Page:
Crumpling a sheet of paper seems simple enough and certainly doesn't require much effort, but explaining why the resulting crinkled ball behaves the way it does is another matter entirely. Once scrunched, a paper ball is more than 75 percent air yet displays surprising strength and resists further compression, a fact that has confounded physicists. A report in the February 18 issue of Physical Review Letters, though, describes one aspect of the behavior of crumpled sheets: how their size changes in relation to the force they withstand.

A crushed thin sheet is essentially a mass of conical points connected by curved ridges, which store energy. When the sheet is further compressed, these ridges collapse and smaller ones form, increasing the amount of stored energy within the wad. Sidney Nagel and colleagues of the University of Chicago modeled how the force required to compress the ball relates to its size. After crumpling a sheet of thin aluminized Mylar, the researchers placed it inside a cylinder equipped with a piston to crush the crumpled sheet. Instead of collapsing to a final fixed size as expected, the team writes, the height of the crushed ball continued to decrease, even three weeks after the weight was applied.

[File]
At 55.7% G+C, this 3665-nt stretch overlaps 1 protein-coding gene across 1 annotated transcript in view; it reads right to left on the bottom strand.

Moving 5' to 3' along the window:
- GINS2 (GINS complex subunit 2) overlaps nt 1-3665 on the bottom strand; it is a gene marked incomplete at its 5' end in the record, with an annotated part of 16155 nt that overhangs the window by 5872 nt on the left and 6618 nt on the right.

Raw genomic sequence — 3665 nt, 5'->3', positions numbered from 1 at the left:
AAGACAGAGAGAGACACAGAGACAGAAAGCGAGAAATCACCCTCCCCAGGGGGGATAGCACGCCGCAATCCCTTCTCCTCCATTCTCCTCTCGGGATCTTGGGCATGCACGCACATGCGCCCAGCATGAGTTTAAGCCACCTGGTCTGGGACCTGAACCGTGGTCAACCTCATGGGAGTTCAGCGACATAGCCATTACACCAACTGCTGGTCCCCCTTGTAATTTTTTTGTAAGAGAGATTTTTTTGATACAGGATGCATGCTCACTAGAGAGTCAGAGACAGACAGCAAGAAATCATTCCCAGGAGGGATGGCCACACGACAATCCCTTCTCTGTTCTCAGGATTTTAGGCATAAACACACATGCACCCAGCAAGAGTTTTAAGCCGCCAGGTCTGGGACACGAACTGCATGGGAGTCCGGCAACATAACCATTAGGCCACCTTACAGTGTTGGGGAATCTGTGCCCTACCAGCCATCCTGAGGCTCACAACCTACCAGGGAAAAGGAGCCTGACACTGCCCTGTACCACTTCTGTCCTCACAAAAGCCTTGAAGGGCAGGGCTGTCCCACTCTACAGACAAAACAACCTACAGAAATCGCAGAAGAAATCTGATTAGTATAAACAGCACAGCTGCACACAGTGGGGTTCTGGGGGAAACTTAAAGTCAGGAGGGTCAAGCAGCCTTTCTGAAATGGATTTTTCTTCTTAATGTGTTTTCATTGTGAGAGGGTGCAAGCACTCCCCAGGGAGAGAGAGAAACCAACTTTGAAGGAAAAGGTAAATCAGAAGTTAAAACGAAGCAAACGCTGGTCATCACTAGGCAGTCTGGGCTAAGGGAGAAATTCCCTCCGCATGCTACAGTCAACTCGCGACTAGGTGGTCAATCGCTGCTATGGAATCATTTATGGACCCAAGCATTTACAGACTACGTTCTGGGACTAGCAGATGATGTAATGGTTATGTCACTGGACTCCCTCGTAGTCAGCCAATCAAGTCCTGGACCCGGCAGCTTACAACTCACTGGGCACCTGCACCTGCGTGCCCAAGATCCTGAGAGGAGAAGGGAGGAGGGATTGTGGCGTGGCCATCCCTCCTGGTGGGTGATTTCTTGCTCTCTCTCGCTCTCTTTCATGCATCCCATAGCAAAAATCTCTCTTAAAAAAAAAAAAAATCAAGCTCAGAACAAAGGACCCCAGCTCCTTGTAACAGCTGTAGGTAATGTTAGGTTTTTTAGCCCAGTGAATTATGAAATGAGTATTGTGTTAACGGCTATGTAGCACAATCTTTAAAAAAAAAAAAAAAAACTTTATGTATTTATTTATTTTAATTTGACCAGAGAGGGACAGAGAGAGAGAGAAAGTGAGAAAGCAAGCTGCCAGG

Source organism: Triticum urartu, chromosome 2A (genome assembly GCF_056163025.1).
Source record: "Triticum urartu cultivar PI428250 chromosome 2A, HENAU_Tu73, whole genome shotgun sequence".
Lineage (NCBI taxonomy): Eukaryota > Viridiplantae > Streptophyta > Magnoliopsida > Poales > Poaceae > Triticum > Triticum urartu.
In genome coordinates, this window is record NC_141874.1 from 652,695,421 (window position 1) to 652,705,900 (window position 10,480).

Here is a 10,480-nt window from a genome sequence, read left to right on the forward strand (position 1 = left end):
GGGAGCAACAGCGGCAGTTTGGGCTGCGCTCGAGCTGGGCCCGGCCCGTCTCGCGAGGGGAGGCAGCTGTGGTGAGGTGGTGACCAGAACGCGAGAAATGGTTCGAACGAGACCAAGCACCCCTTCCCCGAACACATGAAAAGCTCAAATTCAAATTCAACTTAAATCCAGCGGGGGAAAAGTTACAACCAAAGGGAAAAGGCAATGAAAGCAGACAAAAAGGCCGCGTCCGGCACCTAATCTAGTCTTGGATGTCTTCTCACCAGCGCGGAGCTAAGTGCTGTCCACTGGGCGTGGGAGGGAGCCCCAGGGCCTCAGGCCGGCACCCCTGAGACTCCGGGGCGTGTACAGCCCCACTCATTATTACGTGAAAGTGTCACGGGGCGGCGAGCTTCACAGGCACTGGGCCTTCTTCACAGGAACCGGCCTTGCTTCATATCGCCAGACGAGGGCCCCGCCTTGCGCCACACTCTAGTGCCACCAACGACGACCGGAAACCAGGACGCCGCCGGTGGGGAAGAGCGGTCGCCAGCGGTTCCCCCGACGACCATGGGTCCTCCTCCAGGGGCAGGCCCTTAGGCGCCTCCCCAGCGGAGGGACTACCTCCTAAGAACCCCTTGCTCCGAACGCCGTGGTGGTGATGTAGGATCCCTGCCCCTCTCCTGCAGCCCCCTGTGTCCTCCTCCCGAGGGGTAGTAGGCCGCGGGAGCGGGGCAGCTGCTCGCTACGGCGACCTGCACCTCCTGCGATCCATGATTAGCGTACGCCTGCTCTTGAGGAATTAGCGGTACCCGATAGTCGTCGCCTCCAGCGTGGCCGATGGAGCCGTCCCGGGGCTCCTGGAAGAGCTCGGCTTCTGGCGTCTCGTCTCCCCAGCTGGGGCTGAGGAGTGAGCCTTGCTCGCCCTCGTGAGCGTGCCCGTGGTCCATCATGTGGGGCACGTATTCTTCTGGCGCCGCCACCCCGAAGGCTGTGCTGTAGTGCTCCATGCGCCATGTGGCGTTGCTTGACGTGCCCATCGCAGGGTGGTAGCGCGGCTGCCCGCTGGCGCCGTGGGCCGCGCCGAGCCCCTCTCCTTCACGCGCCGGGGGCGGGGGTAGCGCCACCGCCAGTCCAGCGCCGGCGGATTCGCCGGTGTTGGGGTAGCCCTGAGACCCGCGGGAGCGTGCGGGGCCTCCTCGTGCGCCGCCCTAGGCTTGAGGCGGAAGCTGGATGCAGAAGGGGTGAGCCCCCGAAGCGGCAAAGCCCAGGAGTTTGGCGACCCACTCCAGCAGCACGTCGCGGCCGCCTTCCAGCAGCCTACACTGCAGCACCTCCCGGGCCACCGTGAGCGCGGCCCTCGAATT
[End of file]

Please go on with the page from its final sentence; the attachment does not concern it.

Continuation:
The scientists further found that the crumpled ball displayed a phenomenon known as hysteresis, in which the effect of forces acting upon an object lags behind its cause. For instance, the behavior of the crumpled sheet under a given weight depended in part on the amount of weight previously applied to it. Once they compensated for this response, the team deciphered the crumpled sheet's behavior and found that the force required for compression increases in proportion to the size of the scrunched sheet raised to a negative power. That is, the larger the ball, the less force is required to compress it further. The exponent calculated by the researchers differed from their prediction but finding such a power-law relationship at all may be key to understanding the peculiarities of crumpling. Because the calculations did not account for either friction or plastic flow within the creased material, however, the scientists say more research is needed.